Hawaiian Gazette (Newspaper) - February 22, 1895, Honolulu, Hawaii I VOL. XXX., NO. 14. HONOLULU. II. I.. FRIDAY, FEUUUAKV 22, WHOLE NO. Hawaiian Gazette, Semi-Weekly HAWAIIAN GAZETTE COMPANY BVBRY 1DE8DAY AKD FRIDAY MORHING Geo. H. Paris, Business Manager. Wallace R. Farriagton, Editor. Per month Peryear 5 Per year, Foreign 6 Payable Invariable In Advance. ll communications Hawaiian Gazette Company p. O. Box O, Honolulu, H. L PROFESSIONAL. CARTER KINHET 1858 -No. 34 Merchant Street. A. ROSA, No. IB KAAHUOANU I85j Honolulu. H I. C. PARKE. And Afient to take Acknowledgments. 13 KAAHUMANC STBBE, 1398 __ ._ Q W B. CASTLE, And Notary Public. Attends all the Coarts of 1856 the Kingdom. 7 J. AUBJED MAQOON. Attorney and Counselor At Law- Merchant Street, Honolulu, H. I- 184S__________------------------------------ CO. King end Bethel Streets, Bonolula, H. I., and CommiiBion Merchants, 1856 _ _ HYM.AN BROS.. Impprtert ttl General Merchandite, WIOM PBAKCK, BNGLAHD, UBBMANY AND THB UNITED STATES. IS78-7 Vo. 68 Qneei Street. Honolulu. H.I, HYMAN BROTHERS. Commission Merchants. 808 Front Street, San Francisco. Particular attentlonpald loaning and eh pplng 1878 Island orders. __ 7 F. A. SCHABFEB CO. Importers A Commission Wire's. iSSB Honolulu, Hawaiian Islands. y H. go It In Faded With Age But Otherwise 1 n U uml Condition AuclentLlteratnre OUNTHYMEN and admirers of George Washing- ton, of whom there are many in this conntry, will be in- terested in the fol- lowing obituary 'notice. It appears in the Baltimore American under date of December uinety-six years ago. It was clipped from the paper by Walter H. Bromley's grandfather. The clipp- ing is yellow with age, bat otherwise it is well preserved. TUESDAY, -Dec 17, "HUNG BE THE HEAVENS IN BLACK.' Of all the difagreable engagements which have devolved on the Editor of the AMERICAN, none have ever oc- curred equal to the announciation of the DEATH of the moft virtuous ftatefman, tbe moft able General, and the moft inflexible patriot, that ever dignified human nature; GEO: WASHINGTON, tbe hero, patriot, fage, Is no more. This amiable character, this virtu- ous ftatefman, this inflexible patriot, yielded up bis pure and unoontam- inatedfoul, at about eleven o'clock, on Saturday night laft; about 24 boars preceding which, he was feized with a violent inflammation in the throat, and expired "without a flgb, without a on tbe following evening. -------Oh, reader! a more melancholy, a more dlftrefflng event never oc- curred to thy in the trying moment, of one of tbe greateft advocates .of thy political independ- ence; at one stroke oj trie in- flexible tyrant, DEATH, of the admir- ation of tbe world, thy grief muft be inconfoleable. By this difpenfation of Divine Pro- vidence, is tbe United ftates deprived of tbe brightefl ftar that ever illumin- ated its political this demand of the unerring will of Heav- en, Is the world deprived'of a man who was the ornament of humanity, and whofe illuftrious deeds reflected honor on tbe author of his creation. Oh WASHINGTON thon hero, patriot, face, Friend of all climates, pride of every age, Were thine the laurels which the world could raife. The miehtv harvest were penurious praife.1' On this melancholy and diftrefflng event, the workmen on the AMERI- CAN claim this day to join in fympa- thy with their fellow-citizens, in con- fequence of which tbe next number of this paper will not be published until Thursday. Klemme Will Depart. Carl Klemme was released from prison yesterday, on the same un- derstanding that others have been. He will probably leave for San Francisco tomorrow. Klemme was formerly captain of the mounted palrol, and for a time he made himself very objectionable to his superiors. He was at the head of a local political organiza- tion that attempted to dictate a policy for the Government to carry out. They failed in the attempt. Klemme was finally dismissed from the police and, it is alleged, joined hands with the rebels. He was arrested on a charge of con- spiracy. met wilL little success He finally bt-cauje dependent, his place was bold and hie family moved to Gtiil- ford. Coon where they DOW reside. Mr. Seward is 55 years old. He was a member of tbe Masonic lodge at Greenport. He was a personal fnend of Senator Hawley of Connecticut. He served m the Union Army. A letter received today by Secretary Greenport of the Masonic lodge from Mrs. Seward, asking the lodge to take some steps in behalf of her unfortunate husband. This in- terested many of his friends on East- ern Long Island, and the letter fcas been sent today to Congressman Covert and to David B. Hill, urging them to interest themselves ic the matter. They Want A full-fledged claim for damages has been brought against the Gov- ernment by the Gibson estate for the destruction brought ou Arion hail by the falling of the Opera House wall. The claim recites that the pat the premises under guard, and pre- vented the owners and taking measures to strengthen the walls, and ia therefore liable. The officials do not see it in that way however, and the claim yjgH not be allowed. _ A State Document, United States Minister Willis called on President Dole'yesterday morning to hand him a documen from President Cleveland, in which the latter re-accredits 'Lorrin A Thureton as Envoy Extraordinary and Minister Plenipotentiary o: the Hawaiian Republic. President Dole and Minister Willis exchanged greetings. Another to Leave. Frank Hoaecke, formerly a mem- ber of Company G. H., was released from jail after- noon on condition that he leave the country. It will be remembered that Ho- necke turned ont against the rebels in the recent rebellion hot was ar- rested later as an alleged conspira- tor against the Government. A Charge of Misprision of Treason Entered Against Him. Wan to be Blade Elder of Uie Hawaiian if tbe Ke- belllon Was Successful. David Kawananakoa, who was formerly in the "Prince" business under the monarchy, is now just an ordinary prisoner on the reef. He was arrested yesterday morn- ing on a charge of misphsion oi treason. David will not be lone- some, however. His brother Jonah is in jail also. Kawananakoa has been very quiet of late, and has been seen SEWAKD'S CAREER. Masons Asked to do Something to Save Him. RlVEHHEAn (N. Feb. Colonel William T. Seward, condem ned to death in Hawaii, formerly lived at Orient, Loiig Islatd. He was very prominent in Eastern Long Island. It first became known today that the tu fortunate Colonel Seward nf Hawaii is the same William T. Seward who for many bad charge of the extensive Long Beach fish works. Colonel Seward came to Orient many years ago from Hart ford, Conn, to be employed at the fish works as n chemist. The nsb works were sold ten years ago, and Seward went to Fort Royal, S C, nd engaged in the phosphate works. That waa not successful From there he went to San Francisco and sailed for the Hawaiian Islands After leaving Orient, Mr Seward DAVID KAWANANAKOA. Now under arrest for misprision of treason. but little in public. He did have the temerity to visit the Oceanic wharf on the Saturday when the Mariposa sailed he wanted to say goodbye to bin friend Carl Wide- mann, but Carl did not go, as ruujor paid be would. David can eeehia friend day now. He is a nephew ofKapiolani and along with bin brother was made a prince by Kalokaua. They are not of po-called royal blood. It is tbe Cdinmnn b 'ief in royal- 1 1st circlr-a that K was to be maiie king if 11 rebellion had been The story poesthat Mrs wuuld ab- dicate in hia favor m order to pre- I vent Kaiulai.i f.-'im gnu ,ng Un- throne j The will of the latn Charles L Carter has been admitted to pro- hate. The estate valued at -f 000. Rebels Met at His Residence and Were Assigned for Duty. KMStTKI) THE EX -OCEEN They All Said "Mahalo'' VI hen tbe Toau Was Say tho Kaae Was Present While the Plotting UoloQ Say Junius Kaae's case was continuec before tbe Military Commission yes terday. Lawyer Neumann occupiet the counsel's desk and the usual ob- jections were prepared and introduced without delay. .The trial proceeded as usual. The prisoner, on advice of counsel, declined to plead and a plea of not guilty was entered. W. A. Kinney was appointed by the Judge- WILLIAM B. CASTLE, Who is rendering valuable assistance to the Government m securing evidence and preparing cabes for trial before the Military- Oonrt Advocate to assist in the prosecution. Robert Hakuole Sllva was tbe first on Fort street, Hono lulu; know Kaae; was at his bouse Thursday, January 3, 1895; Lot Lane told me to go there that night to was ready to go for the guns; Kaae get there at a meeting January 2; he heard the conversation'. Lane said if the guns came on Thursday then we should be ready to fight the Govern- ment; went to the house that Thurs- day night about 6 o'clock. Lane brothers and Kaae were there and later Robert Wilcox came. He went out and came back about 11 o'clock. When he came back tbe second time he told Lot Lane to pick out six men to go with him on the boat to the steamer to get tbe guns. This talk was in the bedroom of Kaae's house. Wilcox, Lane boys, Kaae and myself were the only ones there. Jim Lane and I were kept outside for a time. After Wilcox asked for six men, we went out two or three at a time. John Lane and I were together. We went as far as Thomas Square when Jim Lane came up and told us to come back. We met Wilcox near Catholic cemetery. He sent the others home and took me out to Bertelmann's where we got a canoe and went out to the steamer and as sisted In landing the arms. Walked overland to Bertelmann's place arriv- ing about 6 o'clock in the morning. The next time I saw Kaae was when I went to his house Saturday evening. Told to come there by John Lane as time had come to right. We talked very freely about our mission. I left the house about 7 o'clock with Lot Lane. We went down town and then to Kahalo. Went out once before on an errand with Miss Jessie Kaae to jet a bottle of brandy. Went to John Ena's to get some money on a mort- gaged house of Lot, Lane's. He wanted ;he money to get men to go out to Ight. When we returned with the brandy the crowd drank it. We drank the health of tbe queen and to our success in our mission. Mrs. Kaae of- fered the toast. Kaae was there. We got for tne house; I got and ipent part of it to nay the train car 'are of the boys, and bought shoes for myself. Lot and I left the house tc- jether and went to E. O. Hall's corner yhere we separated. I went to Kaa- awfti, cleaned guns and used them to fight the Government troops. Cross to iaae's house after sunset Saturday, "rom my house on Fort street. Went o the bouse as I bad been told by Lane ,be day before to go there and be ready. Jim Lane told uson Thursday that the attempt had been a failure. iOt Lane said, "If the arms don't come tonight, come again on Satur- day. Conversation took place Thurs- day at 9 p. m., I think. Others were >ear enough to bear what was said. I iad been ordered to go to Bertelmann's he night of the Kakaako affair, five of us left the house, leaving t Lane and Kaae there. Mrs. Kuae was not at the house Thursday night. Later, Wilcox and I went out to Her- mann's, and went out and helped and the amid. Kaae was present when Wilcox told Lot Lane to pick ix men to go to Waikiki. Went to Kaac'-i house late Saturday afternoon rom my place; waa alone. Haw on Kaae, Jessie, Jim, Wlllip 1 Lot Lane, Charlie Bartow and Left the house about dark to o to Ena'a nothing was said of thn rniH and orders before we went to OIIU'B. When we got back the talk Went to Ena'H in a hark, MCH Kaae did tbe talking there. Lot told Jessie to go and mortgage IUB horse to his sister, Jeutde got three 10 gold pieces. 1 paid the fare of twelve men out ou the tranjcar. Changed my gold piece ut a Chinese clotblug shop inakai of the Empire saloou. Hatur- day uight I went to Kaae's house about and left with Lot Lauc be tweeii 7 aud 8 o'clock. Did not couie back that night. Gave money to the boatman about s o'clock, after Lane had left me. In drinking tin- toasts Jessie said: "Now we will drink to the health of the queen and to the success of your expedition." We all said "mahalo." When Jessie and 1 came back from John Ena's we stop- ped at the Bay Horse and I went In and got one bottie of brandy; I did not see Jessie give Lot Lane any money. Been before Commission once before, in Tom Poole trial. I told Mr. Kinney what I knew about Kaae aud what I have said today. I think it was last Monday. This was the first time I spoke to anyone about Kaae. No one present during the examination. Was told I should be called as a witness. Charge of treason was served on me after I had been examined. No promise of len- iency was made to me for giving testi- mony in this case. The Commission took the noou re- cess to AFTEKNOON SESSION. Tlie afternoon session opened at the usual hour, with Keliikuewa on the witness stand. Before his testimony was over, it became evident that, he had no idea of time. His answer, when asked the time of any event, was al- ways. "Aohe Saturday previous to the Sunday of the uprising was at Kaae's house; was asked to go there by Kaae'e wife; met me at Marine street; said, "Lot wants to see you this am related on my mother's side to the Lane's; was drunk and do not remember much of anything that took place; many others were there who drank with me; did not fight on my way home; went to Kaae's again next day; it was ia the morning; was sober then; when I ar- rived there they were getting ready to eat; ate with them; when 1 was through I started to go around town and then went ont to Kaalawai; went out to get ready for war; fought there, as was my intention; while eating, Jessie Kaae asked me if I was going out; she said I wouldn't be able to get back; told her that part of it was al- right; from what Jessie said I under- stood that everything was ready at Kaalawai; when she said, "out I understood what she meant, for I knew beforehand that Lot Lane and others were out at Kaalawai; when I arrived there found Lot; found it Just as Jessie said; got there and could not get away; the place was guarded and that is why I supposed everything was upon arrival they asked me what the pass-word was; got near them and said I knew no pass-word; they told me and I passed on; Kaae was also present when Johnny Lane gave me money for car fare. say what time in tbe morning, it was when I was at Kaae's honse; it was morning, as I say, but am not sure of the hour; was not drunk then; am sore of that; remained at Kaae's house only a little while after eating on Sunday morn- ing; do not know just how long I was there; some time in the afternoon was when I arrived at tbe end of the ear line; waited in town for the tram car; went straight from Kaae's house on Beretania street; thought to get my money's worth by going down town to catch the car instead of going to a closer point; it was afternoon when I left the car for Kaalawai; do not know what time it was when I arrived there; do not know anything about the time at all; was drunk on Saturday got drunk in the afternoon and was so during the night; was not drunk on Sunday morning; got drunk at a saloon; Kin- ney questioned me a few days ago and i told him all that Jessie Kaae aad said to me; Kinney and Carter were together a few weeks ago when was questioned at i he police station; Kinney asked the questions, which ivere about my prtsence at Kaae's louse; told tbe same thing then that have told today; was arrested a good while ago, for participation in the late was taken while at Telegraph 3ill; it was from love of truth that made the statement to Kinney; was not told what would happen if I did lot tell the truth; nm very well aware hat 1 got five yt-ars as my punish- ment; all the conversation took place fter I had received my sentence; do lot remember how long ago my trial place. Charles at Kaae'a louse previous to Sunday of uprising; 'emember what took place there; >ottle of liquor waa brought in; was asked to drinkjpolitlca were discussed after Jessie Kaae came in; after hat our tumblers were filled; Jessie >roposed the health of the queen and jot Lane said, "Here's to our a toast was made with vic- by either Kaae or his wife; do not remember now which one it was, ibout four of us went out of the house ogether; Kaae told us not to go to- gether when we got near Waikiki, dvised us to go singly; followed his advice; Jim Lane and I went on first when we got to Waikiki bridge, went n the tramcar. Lane, Lot Lane, William Lane, Hakuole rillva, Kelilhuewa., John Lane, a native boy, Junius Kaae, his wife and myself were present when Knae gave the advice for us Ui spparalp ou reaching Wai- kiki; live near Kaumahapili; Lot Lane asked me on Saturday night to go to Knae H houtte; reached there about 7 o clrx'lv, there were four per- sons present when I arrived; later, Kaae, his ift> and Hakuole came In; nothing talked of at that time; toasts took place shortly after my arrival, Lane was the last to come in, was In the dining room all the while, (Continued on page r> IN FW SPA PERI NFWSFAPF.R!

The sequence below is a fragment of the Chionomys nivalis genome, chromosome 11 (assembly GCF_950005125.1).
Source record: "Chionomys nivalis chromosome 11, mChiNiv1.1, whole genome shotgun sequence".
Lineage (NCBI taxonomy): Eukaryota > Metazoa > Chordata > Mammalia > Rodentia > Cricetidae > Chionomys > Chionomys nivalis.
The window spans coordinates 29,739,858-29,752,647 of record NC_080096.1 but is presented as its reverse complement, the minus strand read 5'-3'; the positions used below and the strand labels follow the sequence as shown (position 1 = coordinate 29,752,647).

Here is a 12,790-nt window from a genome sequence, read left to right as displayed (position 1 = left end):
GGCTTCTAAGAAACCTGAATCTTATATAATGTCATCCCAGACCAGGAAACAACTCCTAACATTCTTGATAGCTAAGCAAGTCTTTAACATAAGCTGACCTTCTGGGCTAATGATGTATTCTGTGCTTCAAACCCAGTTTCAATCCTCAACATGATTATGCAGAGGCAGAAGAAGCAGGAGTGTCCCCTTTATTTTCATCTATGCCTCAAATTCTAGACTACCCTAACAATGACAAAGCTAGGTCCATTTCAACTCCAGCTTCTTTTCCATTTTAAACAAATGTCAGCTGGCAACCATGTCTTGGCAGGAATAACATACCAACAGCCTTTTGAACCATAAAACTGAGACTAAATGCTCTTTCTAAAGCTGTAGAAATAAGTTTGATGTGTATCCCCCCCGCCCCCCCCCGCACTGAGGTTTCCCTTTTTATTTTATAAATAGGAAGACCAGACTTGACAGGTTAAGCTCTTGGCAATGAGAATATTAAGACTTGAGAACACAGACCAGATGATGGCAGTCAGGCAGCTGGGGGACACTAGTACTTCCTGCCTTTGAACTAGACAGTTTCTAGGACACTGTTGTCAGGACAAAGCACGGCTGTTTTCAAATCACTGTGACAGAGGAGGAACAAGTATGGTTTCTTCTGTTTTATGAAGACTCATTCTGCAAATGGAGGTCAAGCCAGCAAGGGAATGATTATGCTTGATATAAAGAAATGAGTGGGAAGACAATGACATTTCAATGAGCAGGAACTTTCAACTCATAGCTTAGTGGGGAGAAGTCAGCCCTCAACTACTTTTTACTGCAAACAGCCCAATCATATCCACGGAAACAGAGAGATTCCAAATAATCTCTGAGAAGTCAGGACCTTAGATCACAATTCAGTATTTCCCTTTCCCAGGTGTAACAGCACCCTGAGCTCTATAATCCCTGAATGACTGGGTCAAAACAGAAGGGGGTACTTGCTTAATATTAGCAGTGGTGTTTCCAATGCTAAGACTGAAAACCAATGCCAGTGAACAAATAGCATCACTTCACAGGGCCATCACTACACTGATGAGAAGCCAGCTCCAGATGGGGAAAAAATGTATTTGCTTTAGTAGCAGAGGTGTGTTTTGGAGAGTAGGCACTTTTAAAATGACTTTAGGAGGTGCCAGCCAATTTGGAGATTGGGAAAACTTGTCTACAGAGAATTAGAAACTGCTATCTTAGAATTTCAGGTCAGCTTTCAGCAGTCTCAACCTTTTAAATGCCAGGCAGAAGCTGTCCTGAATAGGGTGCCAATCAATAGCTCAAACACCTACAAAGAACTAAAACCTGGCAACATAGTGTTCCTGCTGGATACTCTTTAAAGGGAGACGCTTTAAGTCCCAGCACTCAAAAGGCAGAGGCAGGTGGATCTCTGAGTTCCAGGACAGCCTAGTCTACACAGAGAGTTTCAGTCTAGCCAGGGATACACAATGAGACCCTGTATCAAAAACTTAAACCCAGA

Once upon a time newspapers were our main source of information. Now those old newspapers are a reliable source for hundreds of years of history and secrets of the past. Now you can search for people, places, and events without the hassle of sorting through mountains of papers!